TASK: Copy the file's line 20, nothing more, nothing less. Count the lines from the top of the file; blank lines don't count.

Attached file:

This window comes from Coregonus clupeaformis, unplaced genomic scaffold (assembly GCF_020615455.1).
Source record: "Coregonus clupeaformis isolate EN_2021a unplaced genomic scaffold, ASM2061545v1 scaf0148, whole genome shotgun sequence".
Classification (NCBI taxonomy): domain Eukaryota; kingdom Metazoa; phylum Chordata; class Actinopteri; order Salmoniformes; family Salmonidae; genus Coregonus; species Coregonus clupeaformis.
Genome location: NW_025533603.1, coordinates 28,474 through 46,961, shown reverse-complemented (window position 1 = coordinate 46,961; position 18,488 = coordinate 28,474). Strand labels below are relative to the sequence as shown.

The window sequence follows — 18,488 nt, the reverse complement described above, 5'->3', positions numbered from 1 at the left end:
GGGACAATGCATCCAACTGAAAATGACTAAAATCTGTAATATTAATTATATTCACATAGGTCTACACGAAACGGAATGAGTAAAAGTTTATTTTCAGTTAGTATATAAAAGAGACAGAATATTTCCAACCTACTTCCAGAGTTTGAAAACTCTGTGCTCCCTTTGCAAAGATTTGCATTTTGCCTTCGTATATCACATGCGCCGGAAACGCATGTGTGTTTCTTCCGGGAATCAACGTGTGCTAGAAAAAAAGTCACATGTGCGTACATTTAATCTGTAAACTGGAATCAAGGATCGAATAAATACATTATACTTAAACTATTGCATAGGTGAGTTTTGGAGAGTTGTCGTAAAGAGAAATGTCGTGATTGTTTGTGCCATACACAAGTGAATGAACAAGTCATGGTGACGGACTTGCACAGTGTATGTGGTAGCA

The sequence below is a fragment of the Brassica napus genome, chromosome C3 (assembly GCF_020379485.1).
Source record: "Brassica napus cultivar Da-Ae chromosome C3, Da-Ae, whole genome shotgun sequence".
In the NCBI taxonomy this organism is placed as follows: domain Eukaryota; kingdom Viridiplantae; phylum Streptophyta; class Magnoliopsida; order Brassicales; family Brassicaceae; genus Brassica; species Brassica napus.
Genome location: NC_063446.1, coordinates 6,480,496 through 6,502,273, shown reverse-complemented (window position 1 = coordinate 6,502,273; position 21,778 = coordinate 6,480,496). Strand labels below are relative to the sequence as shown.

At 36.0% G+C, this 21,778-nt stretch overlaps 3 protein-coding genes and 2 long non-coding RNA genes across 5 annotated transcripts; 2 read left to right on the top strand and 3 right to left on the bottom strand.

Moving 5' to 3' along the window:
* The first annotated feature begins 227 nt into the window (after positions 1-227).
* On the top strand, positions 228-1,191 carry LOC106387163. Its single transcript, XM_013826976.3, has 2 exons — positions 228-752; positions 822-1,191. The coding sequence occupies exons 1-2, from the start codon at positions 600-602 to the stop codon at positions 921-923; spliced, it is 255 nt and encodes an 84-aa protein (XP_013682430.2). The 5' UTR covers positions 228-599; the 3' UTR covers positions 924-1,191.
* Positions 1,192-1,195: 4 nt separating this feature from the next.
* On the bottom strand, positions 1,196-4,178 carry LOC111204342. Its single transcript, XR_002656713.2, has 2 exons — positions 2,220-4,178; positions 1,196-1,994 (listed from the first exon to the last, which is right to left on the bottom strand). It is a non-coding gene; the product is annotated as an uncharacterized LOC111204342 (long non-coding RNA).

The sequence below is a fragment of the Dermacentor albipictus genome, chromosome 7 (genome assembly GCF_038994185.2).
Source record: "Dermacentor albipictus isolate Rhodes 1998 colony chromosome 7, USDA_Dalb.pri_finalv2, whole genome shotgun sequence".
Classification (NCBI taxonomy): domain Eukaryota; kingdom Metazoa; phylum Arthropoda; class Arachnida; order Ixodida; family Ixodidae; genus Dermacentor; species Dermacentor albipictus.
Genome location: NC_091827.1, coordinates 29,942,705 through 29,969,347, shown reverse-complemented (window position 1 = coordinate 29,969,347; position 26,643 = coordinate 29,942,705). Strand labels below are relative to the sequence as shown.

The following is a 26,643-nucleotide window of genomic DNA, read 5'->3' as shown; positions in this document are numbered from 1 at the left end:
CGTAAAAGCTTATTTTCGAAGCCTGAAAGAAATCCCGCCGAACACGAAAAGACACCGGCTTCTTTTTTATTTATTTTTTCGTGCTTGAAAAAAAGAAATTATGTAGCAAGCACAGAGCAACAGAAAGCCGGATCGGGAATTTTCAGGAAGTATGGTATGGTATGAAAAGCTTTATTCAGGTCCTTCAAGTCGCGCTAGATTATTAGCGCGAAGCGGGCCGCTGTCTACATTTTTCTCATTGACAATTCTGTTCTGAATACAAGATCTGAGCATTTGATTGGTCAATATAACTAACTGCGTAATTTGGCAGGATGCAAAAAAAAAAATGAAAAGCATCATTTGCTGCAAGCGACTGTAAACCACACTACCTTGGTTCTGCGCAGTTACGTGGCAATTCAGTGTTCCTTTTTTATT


Genome location: NC_091827.1, coordinates 29,942,705 through 29,969,347, shown reverse-complemented (window position 1 = coordinate 29,969,347; position 26,643 = coordinate 29,942,705). Strand labels below are relative to the sequence as shown.